From revolution to evolution - Advises for the Change Agent
Updated: Jun 25
Board of Innovation, one of the most experienced european agency, has provided some definitions for many roles you find in corporate innovation:
In their definition for Change Agent, they mentioned about 4 key activities
the focus on employees and their engagement
the transformation strategy design and implementation
the importance for stakeholders to see the value of the change
the coaching and support of stakeholders in return of their commitment
At the time of a reorganization, I realized after few months that I got wrong all 4 principles of the Change Agent, while being self motivated, engaged and supported by talented colleagues. From my learning, here is what I would advise, for you to make it right.
Advise 1 - the focus on employees and their engagement
You may think your vision is clear and every employee is engaged on it... You presented it many times, you have a nice moto.. but nothing happens.. Why ?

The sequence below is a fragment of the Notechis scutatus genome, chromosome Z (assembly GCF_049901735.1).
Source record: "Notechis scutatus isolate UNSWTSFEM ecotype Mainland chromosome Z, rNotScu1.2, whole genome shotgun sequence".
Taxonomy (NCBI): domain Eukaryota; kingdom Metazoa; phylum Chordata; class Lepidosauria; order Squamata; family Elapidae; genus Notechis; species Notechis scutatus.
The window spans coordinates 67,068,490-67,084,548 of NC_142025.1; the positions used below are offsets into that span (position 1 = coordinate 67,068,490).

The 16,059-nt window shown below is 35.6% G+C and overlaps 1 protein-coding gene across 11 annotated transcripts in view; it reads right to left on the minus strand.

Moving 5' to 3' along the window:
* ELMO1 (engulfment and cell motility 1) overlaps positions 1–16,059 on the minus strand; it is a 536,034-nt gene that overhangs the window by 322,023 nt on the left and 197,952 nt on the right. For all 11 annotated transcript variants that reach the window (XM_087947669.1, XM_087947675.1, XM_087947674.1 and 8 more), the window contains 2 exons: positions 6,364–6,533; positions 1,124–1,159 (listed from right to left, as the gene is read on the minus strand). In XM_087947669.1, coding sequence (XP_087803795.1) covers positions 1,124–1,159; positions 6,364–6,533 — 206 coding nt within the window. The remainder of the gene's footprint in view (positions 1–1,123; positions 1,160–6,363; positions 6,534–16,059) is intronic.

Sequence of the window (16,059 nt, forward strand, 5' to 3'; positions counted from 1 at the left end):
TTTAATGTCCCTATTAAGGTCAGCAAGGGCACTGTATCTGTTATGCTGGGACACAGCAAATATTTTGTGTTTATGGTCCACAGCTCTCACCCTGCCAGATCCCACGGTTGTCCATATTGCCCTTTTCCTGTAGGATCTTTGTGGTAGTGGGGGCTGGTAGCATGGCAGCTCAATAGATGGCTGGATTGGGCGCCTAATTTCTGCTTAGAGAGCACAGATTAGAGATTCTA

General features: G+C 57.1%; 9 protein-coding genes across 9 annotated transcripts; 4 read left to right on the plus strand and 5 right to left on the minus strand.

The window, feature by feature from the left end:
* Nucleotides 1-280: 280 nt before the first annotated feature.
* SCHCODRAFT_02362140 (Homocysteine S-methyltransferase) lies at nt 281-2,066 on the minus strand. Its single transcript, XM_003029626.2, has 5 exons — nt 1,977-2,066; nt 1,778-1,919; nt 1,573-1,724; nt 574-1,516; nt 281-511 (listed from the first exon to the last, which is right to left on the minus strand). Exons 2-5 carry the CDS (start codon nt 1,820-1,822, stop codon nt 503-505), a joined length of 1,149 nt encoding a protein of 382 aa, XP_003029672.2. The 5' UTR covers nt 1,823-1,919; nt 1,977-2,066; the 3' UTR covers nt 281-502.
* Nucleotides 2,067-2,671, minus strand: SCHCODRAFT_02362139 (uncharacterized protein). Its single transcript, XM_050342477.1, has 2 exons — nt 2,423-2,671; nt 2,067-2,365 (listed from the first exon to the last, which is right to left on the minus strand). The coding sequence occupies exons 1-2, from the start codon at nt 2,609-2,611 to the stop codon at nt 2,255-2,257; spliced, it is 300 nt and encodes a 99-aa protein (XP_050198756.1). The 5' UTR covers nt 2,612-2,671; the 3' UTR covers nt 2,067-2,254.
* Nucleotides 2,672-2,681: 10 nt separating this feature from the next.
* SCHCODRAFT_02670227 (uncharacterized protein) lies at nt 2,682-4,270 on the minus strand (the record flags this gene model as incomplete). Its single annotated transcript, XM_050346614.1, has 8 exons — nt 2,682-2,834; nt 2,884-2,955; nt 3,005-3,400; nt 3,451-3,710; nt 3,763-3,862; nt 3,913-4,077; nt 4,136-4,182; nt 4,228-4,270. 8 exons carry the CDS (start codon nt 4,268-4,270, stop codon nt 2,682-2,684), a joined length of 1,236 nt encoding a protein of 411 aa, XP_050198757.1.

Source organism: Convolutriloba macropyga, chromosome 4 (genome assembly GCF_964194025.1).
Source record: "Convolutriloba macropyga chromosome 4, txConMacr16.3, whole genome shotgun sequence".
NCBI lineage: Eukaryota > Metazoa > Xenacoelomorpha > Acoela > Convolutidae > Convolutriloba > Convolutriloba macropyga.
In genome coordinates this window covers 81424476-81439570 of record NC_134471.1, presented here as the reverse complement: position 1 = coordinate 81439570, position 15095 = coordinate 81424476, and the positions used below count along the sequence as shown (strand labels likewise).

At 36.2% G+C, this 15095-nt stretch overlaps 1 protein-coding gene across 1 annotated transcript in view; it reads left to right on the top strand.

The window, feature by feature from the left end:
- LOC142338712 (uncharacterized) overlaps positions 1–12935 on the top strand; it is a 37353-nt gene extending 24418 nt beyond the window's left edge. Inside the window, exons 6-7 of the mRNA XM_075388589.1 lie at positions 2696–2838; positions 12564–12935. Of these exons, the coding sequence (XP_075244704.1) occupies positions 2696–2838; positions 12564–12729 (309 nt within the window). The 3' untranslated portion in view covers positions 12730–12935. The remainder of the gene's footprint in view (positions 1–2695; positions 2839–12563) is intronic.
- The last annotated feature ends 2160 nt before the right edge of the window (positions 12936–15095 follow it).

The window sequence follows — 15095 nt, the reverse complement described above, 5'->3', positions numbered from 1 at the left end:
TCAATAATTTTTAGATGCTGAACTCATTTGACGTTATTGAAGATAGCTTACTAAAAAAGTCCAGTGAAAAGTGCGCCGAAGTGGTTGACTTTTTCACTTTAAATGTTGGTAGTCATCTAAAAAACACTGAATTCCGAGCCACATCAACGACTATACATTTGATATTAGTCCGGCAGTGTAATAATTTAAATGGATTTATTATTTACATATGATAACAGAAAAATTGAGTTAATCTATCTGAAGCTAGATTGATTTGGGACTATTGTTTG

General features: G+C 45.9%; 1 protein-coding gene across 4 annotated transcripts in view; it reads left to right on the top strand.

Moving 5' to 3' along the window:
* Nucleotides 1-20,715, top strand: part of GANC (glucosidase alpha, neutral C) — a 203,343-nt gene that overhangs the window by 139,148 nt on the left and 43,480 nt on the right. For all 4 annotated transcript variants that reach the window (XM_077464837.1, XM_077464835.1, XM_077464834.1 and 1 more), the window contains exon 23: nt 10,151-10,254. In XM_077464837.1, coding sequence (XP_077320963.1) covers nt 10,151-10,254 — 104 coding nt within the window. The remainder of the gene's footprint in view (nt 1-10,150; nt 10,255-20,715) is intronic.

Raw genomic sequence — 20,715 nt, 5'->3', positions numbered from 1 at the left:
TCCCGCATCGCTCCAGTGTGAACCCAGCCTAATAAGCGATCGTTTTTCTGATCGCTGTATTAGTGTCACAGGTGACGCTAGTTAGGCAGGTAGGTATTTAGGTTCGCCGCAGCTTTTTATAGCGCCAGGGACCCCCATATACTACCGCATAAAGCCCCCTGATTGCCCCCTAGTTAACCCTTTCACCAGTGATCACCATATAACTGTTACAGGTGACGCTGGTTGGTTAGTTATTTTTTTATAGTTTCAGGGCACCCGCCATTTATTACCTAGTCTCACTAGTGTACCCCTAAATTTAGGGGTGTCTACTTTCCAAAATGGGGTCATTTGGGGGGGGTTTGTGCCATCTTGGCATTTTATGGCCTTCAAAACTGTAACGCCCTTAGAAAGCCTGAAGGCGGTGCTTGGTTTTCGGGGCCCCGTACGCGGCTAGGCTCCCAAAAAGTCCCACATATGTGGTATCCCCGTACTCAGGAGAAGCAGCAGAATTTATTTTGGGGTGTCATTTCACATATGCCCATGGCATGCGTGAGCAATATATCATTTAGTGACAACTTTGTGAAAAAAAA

Often there hasn't been enough work on it. You may believe that the 2 days offsite with your reporting line of managgers was sufficient but it is not. Very soon every managers will be biased, make self interpretation and shift according to their own KPIs .. Knowing that everyone will focus on delivering on their goals.. you will notice after few months some misalignements within the organisation.
Actually, it is a continuous, iterative effort. Instead of pushing or selling a vision to your employees, it is easier to revert the approach in a pull mode by inspiring and engaging them while making it a joint purpose. A good way to make it happen it to invest in team building to share a joint culture and values. Not everyone but almost 20% of employees will be highly supportive and this would suffice to engage the whole organisation.
Motivation: the employee’s internal drive to succeed and do great work
Engagement: the employee’s voluntary commitment to the organization’s success
Then you have 2 particular profiles that you need to keep in mind in a context of change